Digital therapeutics—apps, sensors, and smart technologies that function as stand-alones or in combination with conventional treatments such as medicine or therapy—have the potential to change behavior, and in some cases may be more effective than drug treatments. These treatments work well for conditions such as diabetes, high blood pressure, and insomnia. The idea is that a patient’s well-being starts with doctor’s orders, but ultimately depends on the patient’s willingness to change behaviors and monitor his or her own health.

Focused ultrasound holds the promise of noninvasively treating myriad conditions—from tremors to cancer—at early stages. Cutting-edge prosthetics combine software with sensors that respond to the wearers’ movements, allowing them to perform highly precise, complex tasks (like turning keys in locks) that were unimaginable just a few years ago.

On sports fields and on the battlefield, head injuries are another frontier. Concussion-sensing technologies in helmets—like those developed by MC-10—are increasingly providing coaches, trainers, and the U.S. military with immediate information about head injuries, so they can appropriately assess, extract, and treat those affected.

Future ninjas also understand that our genetic makeup is fertile ground for innovations in health tech. Cloud computing and big data mean we can analyze millions of patient medical records to uncover which diets and treatment regimens work best, depending on patients’ maladies, genetics, demographics, and physical activity. Each individual’s genetic code can now be mapped, and the cost of doing so is dropping rapidly. Increasingly, the individual human genome will be a baseline for recommended exercise, sleep, stress, and nutrition for wellness programs. When you get sick, genetic mapping will also allow personalized diagnoses and treatment plans.

Future ninjas are on the cusp of other ingenious breakthroughs in genetics, health care, and telemedicine that will soon become mainstream. These discoveries will allow millions of consumers to assess and address their health concerns, and will enable doctors to diagnose and treat patients with greater accuracy than ever before.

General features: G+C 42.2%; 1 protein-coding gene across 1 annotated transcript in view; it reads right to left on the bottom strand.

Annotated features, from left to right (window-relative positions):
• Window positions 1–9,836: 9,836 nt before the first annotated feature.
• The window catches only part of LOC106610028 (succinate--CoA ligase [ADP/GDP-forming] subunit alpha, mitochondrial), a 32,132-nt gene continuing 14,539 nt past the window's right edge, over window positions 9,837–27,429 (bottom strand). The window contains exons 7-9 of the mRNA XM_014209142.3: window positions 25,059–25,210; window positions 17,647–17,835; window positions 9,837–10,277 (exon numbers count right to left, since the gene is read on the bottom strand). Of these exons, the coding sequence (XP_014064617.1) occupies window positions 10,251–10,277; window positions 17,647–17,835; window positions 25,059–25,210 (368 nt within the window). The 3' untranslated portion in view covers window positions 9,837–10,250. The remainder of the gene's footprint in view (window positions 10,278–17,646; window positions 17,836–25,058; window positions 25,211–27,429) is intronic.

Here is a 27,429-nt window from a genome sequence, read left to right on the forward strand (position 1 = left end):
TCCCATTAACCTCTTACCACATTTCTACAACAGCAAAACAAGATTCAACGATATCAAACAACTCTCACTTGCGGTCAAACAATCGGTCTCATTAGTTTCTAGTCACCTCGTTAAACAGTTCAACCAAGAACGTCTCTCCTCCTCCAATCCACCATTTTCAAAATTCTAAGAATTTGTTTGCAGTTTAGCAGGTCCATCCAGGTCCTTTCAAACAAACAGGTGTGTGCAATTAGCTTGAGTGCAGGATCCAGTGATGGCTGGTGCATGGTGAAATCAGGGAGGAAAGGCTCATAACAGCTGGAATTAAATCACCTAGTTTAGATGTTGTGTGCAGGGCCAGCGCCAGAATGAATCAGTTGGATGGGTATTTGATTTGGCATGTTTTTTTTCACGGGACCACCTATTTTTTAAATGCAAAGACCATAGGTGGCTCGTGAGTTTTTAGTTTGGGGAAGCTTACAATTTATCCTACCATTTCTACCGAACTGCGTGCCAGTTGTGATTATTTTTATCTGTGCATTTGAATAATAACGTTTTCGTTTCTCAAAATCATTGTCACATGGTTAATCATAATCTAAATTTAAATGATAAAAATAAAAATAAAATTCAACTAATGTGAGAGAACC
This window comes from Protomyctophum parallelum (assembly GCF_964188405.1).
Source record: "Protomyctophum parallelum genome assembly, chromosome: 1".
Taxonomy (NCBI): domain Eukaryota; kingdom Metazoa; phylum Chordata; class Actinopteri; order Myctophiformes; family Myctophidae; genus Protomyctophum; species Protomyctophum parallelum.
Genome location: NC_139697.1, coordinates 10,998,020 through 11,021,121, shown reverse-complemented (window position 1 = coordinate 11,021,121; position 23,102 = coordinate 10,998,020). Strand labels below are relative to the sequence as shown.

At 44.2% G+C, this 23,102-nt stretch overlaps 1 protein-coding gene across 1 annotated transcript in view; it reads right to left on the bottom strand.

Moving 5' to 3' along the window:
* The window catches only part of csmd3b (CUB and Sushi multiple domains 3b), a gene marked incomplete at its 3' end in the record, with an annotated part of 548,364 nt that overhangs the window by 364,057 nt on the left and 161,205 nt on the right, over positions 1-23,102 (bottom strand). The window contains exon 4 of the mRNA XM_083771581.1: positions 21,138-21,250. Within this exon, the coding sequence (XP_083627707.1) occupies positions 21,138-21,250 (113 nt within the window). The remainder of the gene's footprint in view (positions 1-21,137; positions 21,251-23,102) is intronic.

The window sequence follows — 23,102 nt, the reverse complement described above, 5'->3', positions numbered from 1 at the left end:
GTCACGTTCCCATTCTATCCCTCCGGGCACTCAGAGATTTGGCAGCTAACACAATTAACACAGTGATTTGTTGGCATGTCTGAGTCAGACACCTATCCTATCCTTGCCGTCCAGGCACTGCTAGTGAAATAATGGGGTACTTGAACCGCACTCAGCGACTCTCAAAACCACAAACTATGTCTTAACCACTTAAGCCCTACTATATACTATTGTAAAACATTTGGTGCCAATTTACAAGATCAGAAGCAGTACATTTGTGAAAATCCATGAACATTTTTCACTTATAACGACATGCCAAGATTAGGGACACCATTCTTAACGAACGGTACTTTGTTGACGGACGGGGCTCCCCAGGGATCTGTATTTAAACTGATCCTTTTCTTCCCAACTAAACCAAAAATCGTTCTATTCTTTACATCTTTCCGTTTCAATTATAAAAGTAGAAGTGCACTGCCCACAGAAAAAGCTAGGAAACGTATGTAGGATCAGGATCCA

Adapted from the book NINJA FUTURE: Secrets to Success in the New World of Innovation by Gary Shapiro. Copyright © 2019 by Gary Shapiro. Published by William Morrow, an imprint of HarperCollins Publishers. Reprinted by permission.

How Tech Can Help Worried Parents

If you’re a parent, you’ve probably been put in the frustrating position of competing with your child’s phone for attention – and losing. Intermittent silences, grunts or one-word responses, fast-typing fingers – all telltale signs that he or she has found something more interesting than you. It’s often not even a close contest.

An article in The Atlantic drew attention to the dangers of unlimited smartphone use by teenagers – and smartphones are pervasive, as 80 percent of households now own at least one smartphone, according to Consumer Technology Association research. Since smartphones became ubiquitous about ten years ago, the time our teens spend with friends and on dates has dropped dramatically, while loneliness, lack of sleep and mental health issues have risen sharply.

Most adults are not digital natives. We’re new to the benefits – and challenges – of anytime/anywhere connectivity. Many of us have failed to set effective boundaries and are just as distracted as our children. To be the role models our children deserve, we must create a healthy household culture, including how and when we use technology. Our grandparents did this with pinball games and Pong, and our parents did it with Pac-Man and Minesweeper. We can also set limits.